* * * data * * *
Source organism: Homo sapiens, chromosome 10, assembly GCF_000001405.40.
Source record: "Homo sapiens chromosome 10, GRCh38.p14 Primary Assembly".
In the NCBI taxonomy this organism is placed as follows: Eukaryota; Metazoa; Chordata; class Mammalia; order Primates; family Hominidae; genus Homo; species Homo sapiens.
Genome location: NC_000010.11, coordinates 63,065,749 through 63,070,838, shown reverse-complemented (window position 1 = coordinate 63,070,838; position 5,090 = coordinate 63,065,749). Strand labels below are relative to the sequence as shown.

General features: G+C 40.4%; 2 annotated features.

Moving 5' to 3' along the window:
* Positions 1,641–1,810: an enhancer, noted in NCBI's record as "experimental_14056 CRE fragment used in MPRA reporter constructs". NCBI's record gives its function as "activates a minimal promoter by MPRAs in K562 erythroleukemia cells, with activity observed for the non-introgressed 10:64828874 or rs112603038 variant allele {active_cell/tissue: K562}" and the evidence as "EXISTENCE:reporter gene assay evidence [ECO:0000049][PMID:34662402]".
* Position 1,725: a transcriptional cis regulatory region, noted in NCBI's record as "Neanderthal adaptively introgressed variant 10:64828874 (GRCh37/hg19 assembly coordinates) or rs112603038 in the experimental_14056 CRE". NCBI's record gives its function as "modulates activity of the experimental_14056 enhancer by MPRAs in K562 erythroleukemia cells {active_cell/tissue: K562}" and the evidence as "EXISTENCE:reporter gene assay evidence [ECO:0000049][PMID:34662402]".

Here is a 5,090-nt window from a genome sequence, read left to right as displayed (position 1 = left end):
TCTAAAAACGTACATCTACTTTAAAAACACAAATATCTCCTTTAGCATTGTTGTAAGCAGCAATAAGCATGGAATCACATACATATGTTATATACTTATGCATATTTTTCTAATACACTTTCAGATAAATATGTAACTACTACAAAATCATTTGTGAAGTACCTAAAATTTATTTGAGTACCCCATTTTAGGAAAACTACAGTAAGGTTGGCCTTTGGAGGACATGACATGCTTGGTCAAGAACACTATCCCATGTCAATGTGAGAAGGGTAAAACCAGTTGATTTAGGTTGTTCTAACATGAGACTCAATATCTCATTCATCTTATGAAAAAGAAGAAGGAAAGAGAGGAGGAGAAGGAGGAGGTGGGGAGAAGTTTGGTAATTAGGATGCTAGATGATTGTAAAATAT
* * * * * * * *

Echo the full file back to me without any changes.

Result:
Source organism: Homo sapiens, chromosome 10, assembly GCF_000001405.40.
Source record: "Homo sapiens chromosome 10, GRCh38.p14 Primary Assembly".
In the NCBI taxonomy this organism is placed as follows: Eukaryota; Metazoa; Chordata; class Mammalia; order Primates; family Hominidae; genus Homo; species Homo sapiens.
Genome location: NC_000010.11, coordinates 63,065,749 through 63,070,838, shown reverse-complemented (window position 1 = coordinate 63,070,838; position 5,090 = coordinate 63,065,749). Strand labels below are relative to the sequence as shown.

General features: G+C 40.4%; 2 annotated features.

Moving 5' to 3' along the window:
* Positions 1,641–1,810: an enhancer, noted in NCBI's record as "experimental_14056 CRE fragment used in MPRA reporter constructs". NCBI's record gives its function as "activates a minimal promoter by MPRAs in K562 erythroleukemia cells, with activity observed for the non-introgressed 10:64828874 or rs112603038 variant allele {active_cell/tissue: K562}" and the evidence as "EXISTENCE:reporter gene assay evidence [ECO:0000049][PMID:34662402]".
* Position 1,725: a transcriptional cis regulatory region, noted in NCBI's record as "Neanderthal adaptively introgressed variant 10:64828874 (GRCh37/hg19 assembly coordinates) or rs112603038 in the experimental_14056 CRE". NCBI's record gives its function as "modulates activity of the experimental_14056 enhancer by MPRAs in K562 erythroleukemia cells {active_cell/tissue: K562}" and the evidence as "EXISTENCE:reporter gene assay evidence [ECO:0000049][PMID:34662402]".

Here is a 5,090-nt window from a genome sequence, read left to right as displayed (position 1 = left end):
TCTAAAAACGTACATCTACTTTAAAAACACAAATATCTCCTTTAGCATTGTTGTAAGCAGCAATAAGCATGGAATCACATACATATGTTATATACTTATGCATATTTTTCTAATACACTTTCAGATAAATATGTAACTACTACAAAATCATTTGTGAAGTACCTAAAATTTATTTGAGTACCCCATTTTAGGAAAACTACAGTAAGGTTGGCCTTTGGAGGACATGACATGCTTGGTCAAGAACACTATCCCATGTCAATGTGAGAAGGGTAAAACCAGTTGATTTAGGTTGTTCTAACATGAGACTCAATATCTCATTCATCTTATGAAAAAGAAGAAGGAAAGAGAGGAGGAGAAGGAGGAGGTGGGGAGAAGTTTGGTAATTAGGATGCTAGATGATTGTAAAATAT